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back to article Regulator can chase liquidator over phone scam fine

A High Court judge has told the liquidators of a premium rate phone scam they can be sued over a huge fine levied by regulators before it went titsup in 2005. PhonepayPlus, the watchdog formerly known as ICSTIS, won the right to sue for a debt of £1.9m, which covers a £1.3m fine it imposed on the now defunct Allied …

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Stop

Numbers?

they are chasing £1.6m , which is £1.3m plus costs/interest i assume

so where does the £1.9m figure in the 4th paragraph come from?

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Anonymous Coward

The regulator doesn't know the law

Why isn't the regulator going after the directors of this firm? Limited liability does NOT apply if you're involved in criminal activity.

A better outcome would be for the regulator to sue them surely? It would certainly be fairer to other creditors.

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Anonymous Coward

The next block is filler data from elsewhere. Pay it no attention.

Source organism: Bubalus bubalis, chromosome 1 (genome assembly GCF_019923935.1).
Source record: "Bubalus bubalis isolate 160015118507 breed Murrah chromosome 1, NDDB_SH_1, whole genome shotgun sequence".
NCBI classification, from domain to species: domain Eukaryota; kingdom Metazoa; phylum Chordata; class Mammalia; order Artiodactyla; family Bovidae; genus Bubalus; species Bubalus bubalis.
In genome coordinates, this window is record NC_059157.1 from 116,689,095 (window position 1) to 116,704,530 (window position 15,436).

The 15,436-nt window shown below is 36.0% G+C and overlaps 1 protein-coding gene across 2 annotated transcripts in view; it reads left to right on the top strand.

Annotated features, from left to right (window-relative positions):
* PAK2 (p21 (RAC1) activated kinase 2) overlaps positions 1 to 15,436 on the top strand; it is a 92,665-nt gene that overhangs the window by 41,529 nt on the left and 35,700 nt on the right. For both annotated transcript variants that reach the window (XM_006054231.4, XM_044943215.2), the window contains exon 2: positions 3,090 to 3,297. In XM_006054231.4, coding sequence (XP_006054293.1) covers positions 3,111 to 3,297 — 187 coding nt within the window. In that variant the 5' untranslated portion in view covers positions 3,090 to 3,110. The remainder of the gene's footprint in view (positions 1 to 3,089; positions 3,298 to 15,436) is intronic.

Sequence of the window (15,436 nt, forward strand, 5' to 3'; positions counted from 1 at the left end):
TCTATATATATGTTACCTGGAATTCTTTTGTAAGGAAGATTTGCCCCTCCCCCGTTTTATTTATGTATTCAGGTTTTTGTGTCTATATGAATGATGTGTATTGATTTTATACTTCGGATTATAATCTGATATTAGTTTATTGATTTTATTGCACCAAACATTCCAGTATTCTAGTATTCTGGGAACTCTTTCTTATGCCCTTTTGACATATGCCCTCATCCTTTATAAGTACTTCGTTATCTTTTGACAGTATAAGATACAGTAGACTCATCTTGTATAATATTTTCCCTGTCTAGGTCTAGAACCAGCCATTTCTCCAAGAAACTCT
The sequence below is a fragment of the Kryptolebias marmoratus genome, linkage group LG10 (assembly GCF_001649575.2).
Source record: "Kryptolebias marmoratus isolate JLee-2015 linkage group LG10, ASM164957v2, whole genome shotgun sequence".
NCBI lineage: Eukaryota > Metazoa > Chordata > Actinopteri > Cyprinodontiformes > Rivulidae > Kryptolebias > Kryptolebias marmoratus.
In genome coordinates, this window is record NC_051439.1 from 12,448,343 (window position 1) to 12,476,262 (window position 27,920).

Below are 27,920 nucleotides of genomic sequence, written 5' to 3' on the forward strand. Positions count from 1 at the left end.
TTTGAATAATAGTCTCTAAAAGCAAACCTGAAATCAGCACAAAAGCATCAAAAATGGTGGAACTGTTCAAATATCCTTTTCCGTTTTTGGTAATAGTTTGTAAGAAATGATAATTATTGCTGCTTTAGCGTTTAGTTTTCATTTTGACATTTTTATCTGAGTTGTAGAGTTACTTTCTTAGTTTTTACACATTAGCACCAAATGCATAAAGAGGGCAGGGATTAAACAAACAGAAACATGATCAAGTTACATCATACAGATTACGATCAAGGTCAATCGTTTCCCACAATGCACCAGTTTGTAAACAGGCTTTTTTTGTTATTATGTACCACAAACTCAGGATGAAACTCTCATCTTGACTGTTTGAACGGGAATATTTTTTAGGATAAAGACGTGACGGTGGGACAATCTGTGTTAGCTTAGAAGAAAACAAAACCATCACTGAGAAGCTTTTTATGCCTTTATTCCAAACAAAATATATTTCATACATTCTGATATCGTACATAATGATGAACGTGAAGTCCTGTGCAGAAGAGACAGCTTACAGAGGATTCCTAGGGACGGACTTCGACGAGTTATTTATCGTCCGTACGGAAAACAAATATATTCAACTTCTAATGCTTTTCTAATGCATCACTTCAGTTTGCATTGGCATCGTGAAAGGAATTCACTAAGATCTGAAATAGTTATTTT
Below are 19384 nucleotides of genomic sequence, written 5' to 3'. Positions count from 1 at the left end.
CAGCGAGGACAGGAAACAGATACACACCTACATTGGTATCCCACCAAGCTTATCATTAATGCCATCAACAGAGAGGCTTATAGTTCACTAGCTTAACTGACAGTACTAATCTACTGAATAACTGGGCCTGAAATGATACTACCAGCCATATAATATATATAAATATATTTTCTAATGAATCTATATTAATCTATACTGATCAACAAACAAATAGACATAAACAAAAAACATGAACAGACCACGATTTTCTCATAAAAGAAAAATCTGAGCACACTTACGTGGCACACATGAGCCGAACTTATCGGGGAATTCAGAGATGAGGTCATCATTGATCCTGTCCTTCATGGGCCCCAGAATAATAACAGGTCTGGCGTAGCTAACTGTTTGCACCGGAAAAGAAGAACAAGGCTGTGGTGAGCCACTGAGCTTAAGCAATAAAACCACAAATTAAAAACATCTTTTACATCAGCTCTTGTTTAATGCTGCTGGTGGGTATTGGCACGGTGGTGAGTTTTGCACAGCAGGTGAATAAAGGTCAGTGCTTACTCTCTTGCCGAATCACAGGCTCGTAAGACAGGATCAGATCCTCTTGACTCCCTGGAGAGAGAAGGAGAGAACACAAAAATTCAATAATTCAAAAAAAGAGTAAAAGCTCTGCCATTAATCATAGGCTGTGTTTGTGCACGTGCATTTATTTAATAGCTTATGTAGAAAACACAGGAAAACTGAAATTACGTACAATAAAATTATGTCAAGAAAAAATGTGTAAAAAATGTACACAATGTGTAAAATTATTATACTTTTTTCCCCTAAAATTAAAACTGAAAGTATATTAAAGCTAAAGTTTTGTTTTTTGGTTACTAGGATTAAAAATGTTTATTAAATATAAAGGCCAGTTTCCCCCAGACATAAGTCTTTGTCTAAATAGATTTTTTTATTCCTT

And this is helpful how, exactly?

Surely all this does is reduce the money available to other legitimate creditors, without acting as any kind of discouragement to the *individuals* who set the scams up in the first instance? Lock em up and throw away the keys.

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Anonymous Coward

Re: And this is helpful how, exactly?

and if the main other legitimate creditors are the people setting up the company!

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(Written by Reg staff)

Re: Numbers?

SNAFU in the edit there. Fixed now, thanks for the catch. The full amount is £1.9m - £1.3m plus costs. Cheers,

- Chris

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Anonymous Coward

Is this criminal?

> Limited liability does NOT apply if you're involved in criminal activity.

Right. But is this criminal activity? Maybe it would have been if they had been convicted of fraud, but I think that the fines were for breaches of the ICSTIS "code". (Section 121 of the communications act, 2003.)

The money goes to ICSTICS, who will be able to charge a smaller "membership fee" to their other "legitimate" premium rate operator members.

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Anonymous Coward

@Anon Coward

"These services are simply unacceptable," said ICSTIS director, George Kidd. "They are intrusive, misleading and almost certainly illegal."

That's what El Reg reported. Now perhaps it was a civil offence rather than criminal but the same principle applies - you MAY NOT use limited liability to protect yourself from financial penalties imposed due to a breach of law, especially not one where the breach was completely intentional :-)

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